When I was a Poli Sci major at BC, Professor Berkowitz told me that law school was all rote memorization, but I can see great intellectual challenges in the issues raised by case law.

It’s cooler and cloudier here at the beach today, but I like it because the boardwalk is less crowded. I’ve grown used to the crash of the waves and the squawks of the seagulls. Rockaway has been a part of my life every summer since I was a baby, but that will all end after this year.

Sunday, May 19, 1991

7 PM. Tomorrow marks two weeks since I left Florida for New York, and today was the first time I got to Manhattan.

I had planned on going to Westchester, to Scott and M.J.’s housewarming party in Hartsdale, but even though I left at 11:30 AM, two hours simply wasn’t enough time for me to catch the 1:30 PM train at Grand Central that Scott told me I could take.

I’d gotten up early and done everything so I’d be out of the house and prepared. I made myself extra-well-groomed, brought a gift (Nancy Reagan-style, I recycled one of Grandma’s pretty candy dishes), etc.

But neither the Queens or Brooklyn buses came for over half an hour, and by the time I got to the Junction, it was 12:40 PM and I realized there was no way I could get to Hartsdale.

Even if I took the 2:30 PM train, I’d be staying at their house maybe three hours and spending eight hours traveling – about as long as a transcontinental trip.

Rather than return to Rockaway, I got on the subway, and though you would have figured I’d done all The Big Thinking that I could bear while I’ve been alone (and sick) lately, I thought the entire ride into the city.

One of the things I thought about: Really, I no longer have day-to-day friends in New York. I have a number of good friends here, people comparable to Libby and Grant in L.A., whom I could have a great visit with, but nobody I can interact with daily or even regularly.

The run-down: Alice and Peter are close to me, but they’re really the only friends I have remaining in Manhattan. Ronna is busy with Ralph, who probably lives outside the city, and I can’t go on depending on her, particularly after she gets married and has kids – as I hope she will.

Josh is still in Manhattan, but he’s crazy. Scott and M.J., and Mikey and Amy aren’t really close friends, and they live in inaccessible Westchester and Riverdale.

Harold will be leaving the city soon. Teresa is out on Fire Island or in Oyster Bay, and she’s not likely to ever return to the city.

In Brooklyn, I have Justin and Larry, who are busy with each other and their own careers and close friends; Sat Darshan, who’s got her kids and the people at the ashram; Elihu, who I’m not close to; and Pete, who spends much of the year traveling around the world.

I had more daily contact with teachers, secretaries and students at BCC when I was in Florida. That’s why, I realized, going to law school in Gainesville will give me a chance not only to start a new career and live in a new place but meet a new group of friends.

Law school is the kind of environment where people get close, if only because not too many others can understand what they’re going through. If I could make two or three good friends in Gainesville, I’ll be happy.

Part of me wonders if, at my age, I still have the ability to get close to new people, but I’ve got to believe I do.

I’m worried about affording law school, but the University of Florida is such a bargain, I’ll find a way to come up with the money.

Maybe I don’t sound motivated about law school, but at Nutri/System my psychological profile said I wasn’t motivated enough, either, and look how determined and successful I was at losing weight. I respond well to the kind of discipline law school calls for.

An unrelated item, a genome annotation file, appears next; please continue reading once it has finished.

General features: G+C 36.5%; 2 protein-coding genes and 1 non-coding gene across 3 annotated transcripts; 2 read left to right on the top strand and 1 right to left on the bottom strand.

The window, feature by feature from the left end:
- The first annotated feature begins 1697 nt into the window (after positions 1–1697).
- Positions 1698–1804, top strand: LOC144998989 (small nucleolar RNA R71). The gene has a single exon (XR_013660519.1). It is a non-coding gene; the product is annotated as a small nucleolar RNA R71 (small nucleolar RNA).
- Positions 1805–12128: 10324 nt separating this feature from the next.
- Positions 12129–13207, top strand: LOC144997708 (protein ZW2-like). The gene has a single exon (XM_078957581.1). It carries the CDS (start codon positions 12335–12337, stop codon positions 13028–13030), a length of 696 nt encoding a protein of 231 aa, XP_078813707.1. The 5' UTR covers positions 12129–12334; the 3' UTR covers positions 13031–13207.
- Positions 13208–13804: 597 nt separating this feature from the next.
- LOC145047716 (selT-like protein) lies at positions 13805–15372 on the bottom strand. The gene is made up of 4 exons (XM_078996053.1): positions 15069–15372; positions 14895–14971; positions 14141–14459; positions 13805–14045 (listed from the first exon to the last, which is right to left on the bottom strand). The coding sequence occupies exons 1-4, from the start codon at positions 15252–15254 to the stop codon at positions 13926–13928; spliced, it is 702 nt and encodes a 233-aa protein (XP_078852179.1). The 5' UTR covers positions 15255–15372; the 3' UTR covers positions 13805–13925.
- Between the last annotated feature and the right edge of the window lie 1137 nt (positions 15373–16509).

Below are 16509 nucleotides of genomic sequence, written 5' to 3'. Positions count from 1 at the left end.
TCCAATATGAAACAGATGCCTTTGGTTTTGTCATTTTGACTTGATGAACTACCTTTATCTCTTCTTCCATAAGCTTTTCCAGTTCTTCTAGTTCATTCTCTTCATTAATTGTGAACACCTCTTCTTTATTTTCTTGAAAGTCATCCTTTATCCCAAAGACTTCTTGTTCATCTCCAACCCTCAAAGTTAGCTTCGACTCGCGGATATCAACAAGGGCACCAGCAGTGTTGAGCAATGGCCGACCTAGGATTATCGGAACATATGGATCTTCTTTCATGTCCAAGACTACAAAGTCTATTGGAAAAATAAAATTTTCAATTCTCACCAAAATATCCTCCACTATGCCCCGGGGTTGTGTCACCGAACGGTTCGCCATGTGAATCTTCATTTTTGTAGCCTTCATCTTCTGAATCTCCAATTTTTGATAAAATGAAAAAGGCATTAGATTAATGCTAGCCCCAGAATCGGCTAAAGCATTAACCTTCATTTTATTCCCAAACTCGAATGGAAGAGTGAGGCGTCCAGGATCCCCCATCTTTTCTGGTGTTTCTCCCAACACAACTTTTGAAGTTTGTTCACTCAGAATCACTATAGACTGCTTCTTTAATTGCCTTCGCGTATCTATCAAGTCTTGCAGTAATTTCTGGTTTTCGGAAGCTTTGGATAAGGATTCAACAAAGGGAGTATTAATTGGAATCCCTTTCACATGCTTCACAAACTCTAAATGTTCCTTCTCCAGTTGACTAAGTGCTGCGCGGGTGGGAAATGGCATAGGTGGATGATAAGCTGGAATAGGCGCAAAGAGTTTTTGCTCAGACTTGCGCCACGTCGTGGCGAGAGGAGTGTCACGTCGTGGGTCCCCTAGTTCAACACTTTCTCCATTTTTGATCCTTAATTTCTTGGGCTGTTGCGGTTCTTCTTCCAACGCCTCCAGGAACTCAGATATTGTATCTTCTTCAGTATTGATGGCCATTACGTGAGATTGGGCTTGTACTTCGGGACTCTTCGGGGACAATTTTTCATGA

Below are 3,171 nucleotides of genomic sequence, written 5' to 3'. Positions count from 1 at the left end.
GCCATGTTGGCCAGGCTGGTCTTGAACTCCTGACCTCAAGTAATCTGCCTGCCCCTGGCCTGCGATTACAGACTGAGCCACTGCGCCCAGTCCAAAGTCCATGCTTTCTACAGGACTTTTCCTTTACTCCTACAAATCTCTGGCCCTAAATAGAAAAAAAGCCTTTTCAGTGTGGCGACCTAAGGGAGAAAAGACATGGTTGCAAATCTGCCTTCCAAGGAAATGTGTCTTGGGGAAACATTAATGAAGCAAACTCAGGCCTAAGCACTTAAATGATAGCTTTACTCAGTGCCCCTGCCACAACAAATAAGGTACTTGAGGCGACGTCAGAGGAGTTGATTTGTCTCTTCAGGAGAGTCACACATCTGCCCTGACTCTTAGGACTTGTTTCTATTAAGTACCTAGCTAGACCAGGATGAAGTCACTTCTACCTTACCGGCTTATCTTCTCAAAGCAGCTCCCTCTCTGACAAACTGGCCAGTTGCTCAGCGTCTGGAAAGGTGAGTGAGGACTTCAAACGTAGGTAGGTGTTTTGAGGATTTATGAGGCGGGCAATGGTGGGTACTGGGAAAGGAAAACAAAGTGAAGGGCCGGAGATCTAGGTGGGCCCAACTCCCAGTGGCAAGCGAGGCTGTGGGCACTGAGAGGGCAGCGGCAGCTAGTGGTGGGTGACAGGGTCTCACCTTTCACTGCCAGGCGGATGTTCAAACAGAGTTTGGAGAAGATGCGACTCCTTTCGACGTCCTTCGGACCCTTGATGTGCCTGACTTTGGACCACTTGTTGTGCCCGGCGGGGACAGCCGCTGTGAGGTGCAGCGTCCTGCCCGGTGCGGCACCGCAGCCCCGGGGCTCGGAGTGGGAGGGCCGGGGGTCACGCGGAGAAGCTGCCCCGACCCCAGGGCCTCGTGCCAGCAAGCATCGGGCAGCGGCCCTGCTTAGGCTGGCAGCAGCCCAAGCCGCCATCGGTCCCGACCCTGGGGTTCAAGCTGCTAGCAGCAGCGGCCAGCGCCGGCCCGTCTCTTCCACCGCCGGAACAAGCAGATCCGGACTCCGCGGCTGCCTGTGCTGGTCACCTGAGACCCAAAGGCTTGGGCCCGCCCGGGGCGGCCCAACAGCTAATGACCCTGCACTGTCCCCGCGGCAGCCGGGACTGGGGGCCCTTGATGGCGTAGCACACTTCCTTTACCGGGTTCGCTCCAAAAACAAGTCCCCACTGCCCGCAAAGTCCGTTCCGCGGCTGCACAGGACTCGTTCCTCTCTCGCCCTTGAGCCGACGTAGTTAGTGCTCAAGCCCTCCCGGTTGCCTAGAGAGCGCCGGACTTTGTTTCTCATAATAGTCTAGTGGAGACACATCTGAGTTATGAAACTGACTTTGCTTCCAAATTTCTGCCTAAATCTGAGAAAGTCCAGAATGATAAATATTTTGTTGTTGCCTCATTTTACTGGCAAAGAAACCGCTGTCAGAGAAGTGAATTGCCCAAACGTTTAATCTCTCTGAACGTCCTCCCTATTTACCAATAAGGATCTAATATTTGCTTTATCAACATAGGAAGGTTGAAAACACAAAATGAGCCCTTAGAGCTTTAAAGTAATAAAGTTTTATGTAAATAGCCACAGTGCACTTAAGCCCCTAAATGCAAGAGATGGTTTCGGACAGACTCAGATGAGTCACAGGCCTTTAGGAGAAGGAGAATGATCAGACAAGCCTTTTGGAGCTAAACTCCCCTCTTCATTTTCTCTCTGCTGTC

I got off the IRT at 72nd Street, and once up those narrow stairs, I emerged on the Upper West Side, a place I will always love.

They finished the new Alexandria tower on the northwest corner – probably the last of the mammoth Upper Broadway buildings of the ’80s boom.

As I walked toward Lincoln Center, I noticed new stores but the same wonderful, eclectic mix of humanity. For seven summers I took strolls on Broadway for granted, but now I’ll have to make the most of my rare visits uptown.

I used the men’s room at Philharmonic Hall, where marchers from the AIDS Walk mixed with Fordham graduates in caps and gowns and refugees from the Ninth Avenue Food Festival.

I made my way down to Columbus Circle, where, for the first time, I read the base of the explorer’s statue (1992 will be the quincentenary of the 1492 voyage to the New World). Then I ate a McLean Deluxe at a vest-pocket park at 56th and Eighth.

Today’s high was 65° but I was bundled up while others lolled in t-shirts and shorts.

At least I had a few hours to spend in the city. As long as I’m staying in Rockaway, my visits to Manhattan will be few, and I can’t see coming home after evenings there. I now remember why I never went back and forth to visit Grandma Ethel in a single day.

I have a lot of associations with Manhattan, though, and I feel that no matter how bad the present fiscal crisis gets, there will always be those magnet parts of the city that people will want to spend time in.

I picked up all the little free neighborhood weeklies so I could get a sense of the city in 1991.

At the Donnell Library, on my way to the downstairs bathroom, I heard pleasant music coming from the auditorium, so I treated myself to watching Filipino folk dances on stage there.

These little pleasures – like the organist at St. Patrick’s Cathedral, the wedding party on the church’s steps, the street performers outside 100-year-old Carnegie Hall – are what make New York New York.

Unfortunately, today’s the last Sunday the Donnell will be open due to the budget cuts, and the recession has given rise to these posters announcing TUE$DAY NIGHT OUT, a campaign to get people to spend money on dining and entertainment on a weeknight.

Passing St. Bart’s on Park Avenue, I went into the 51st Street station and used the new transfer point to take the E back to Queens. The subway had only one beggar, a young white guy giving away baseball cards in exchange for coins, and one musician, a blues guitarist.

Three stops later, I got off at Roosevelt Avenue and waited for the Rockaway bus amid signs in Korean and handouts for 970-BUSH (a porno line, not something for supporters of the President to call).

I tried to make out some skywriting: Did that word say GANE? Oh, GANE UNA CARRERA – it was Spanish skywriting. In the city I saw two AIDS walkers with t-shirts that said NADIE SABE QUE YO SOY GAY.

I was back in Rockaway after 5 PM.